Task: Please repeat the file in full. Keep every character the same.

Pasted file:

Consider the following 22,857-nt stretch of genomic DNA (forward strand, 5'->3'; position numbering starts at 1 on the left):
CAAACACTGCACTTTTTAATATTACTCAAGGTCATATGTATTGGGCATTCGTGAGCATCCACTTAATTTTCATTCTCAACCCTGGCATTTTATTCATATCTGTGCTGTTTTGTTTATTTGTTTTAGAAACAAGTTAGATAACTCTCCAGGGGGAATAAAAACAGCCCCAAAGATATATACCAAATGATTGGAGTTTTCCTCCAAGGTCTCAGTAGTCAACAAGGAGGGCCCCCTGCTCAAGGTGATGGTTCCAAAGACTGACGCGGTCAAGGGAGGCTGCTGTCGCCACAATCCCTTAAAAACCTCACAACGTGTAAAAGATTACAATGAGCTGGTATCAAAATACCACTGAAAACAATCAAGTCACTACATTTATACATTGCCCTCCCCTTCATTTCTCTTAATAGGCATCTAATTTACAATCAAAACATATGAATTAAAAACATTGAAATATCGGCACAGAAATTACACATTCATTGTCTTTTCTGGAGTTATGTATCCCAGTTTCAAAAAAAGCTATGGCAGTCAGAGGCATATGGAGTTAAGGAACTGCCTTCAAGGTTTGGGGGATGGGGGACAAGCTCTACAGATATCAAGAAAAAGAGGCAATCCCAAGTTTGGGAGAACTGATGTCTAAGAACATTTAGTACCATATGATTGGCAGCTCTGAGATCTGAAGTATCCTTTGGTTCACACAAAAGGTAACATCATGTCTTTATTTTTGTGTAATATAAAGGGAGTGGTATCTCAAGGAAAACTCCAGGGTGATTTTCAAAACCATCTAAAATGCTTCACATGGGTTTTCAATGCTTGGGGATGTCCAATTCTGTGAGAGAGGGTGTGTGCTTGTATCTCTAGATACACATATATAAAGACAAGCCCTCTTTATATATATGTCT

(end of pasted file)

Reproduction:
Consider the following 22,857-nt stretch of genomic DNA (forward strand, 5'->3'; position numbering starts at 1 on the left):
CAAACACTGCACTTTTTAATATTACTCAAGGTCATATGTATTGGGCATTCGTGAGCATCCACTTAATTTTCATTCTCAACCCTGGCATTTTATTCATATCTGTGCTGTTTTGTTTATTTGTTTTAGAAACAAGTTAGATAACTCTCCAGGGGGAATAAAAACAGCCCCAAAGATATATACCAAATGATTGGAGTTTTCCTCCAAGGTCTCAGTAGTCAACAAGGAGGGCCCCCTGCTCAAGGTGATGGTTCCAAAGACTGACGCGGTCAAGGGAGGCTGCTGTCGCCACAATCCCTTAAAAACCTCACAACGTGTAAAAGATTACAATGAGCTGGTATCAAAATACCACTGAAAACAATCAAGTCACTACATTTATACATTGCCCTCCCCTTCATTTCTCTTAATAGGCATCTAATTTACAATCAAAACATATGAATTAAAAACATTGAAATATCGGCACAGAAATTACACATTCATTGTCTTTTCTGGAGTTATGTATCCCAGTTTCAAAAAAAGCTATGGCAGTCAGAGGCATATGGAGTTAAGGAACTGCCTTCAAGGTTTGGGGGATGGGGGACAAGCTCTACAGATATCAAGAAAAAGAGGCAATCCCAAGTTTGGGAGAACTGATGTCTAAGAACATTTAGTACCATATGATTGGCAGCTCTGAGATCTGAAGTATCCTTTGGTTCACACAAAAGGTAACATCATGTCTTTATTTTTGTGTAATATAAAGGGAGTGGTATCTCAAGGAAAACTCCAGGGTGATTTTCAAAACCATCTAAAATGCTTCACATGGGTTTTCAATGCTTGGGGATGTCCAATTCTGTGAGAGAGGGTGTGTGCTTGTATCTCTAGATACACATATATAAAGACAAGCCCTCTTTATATATATGTCT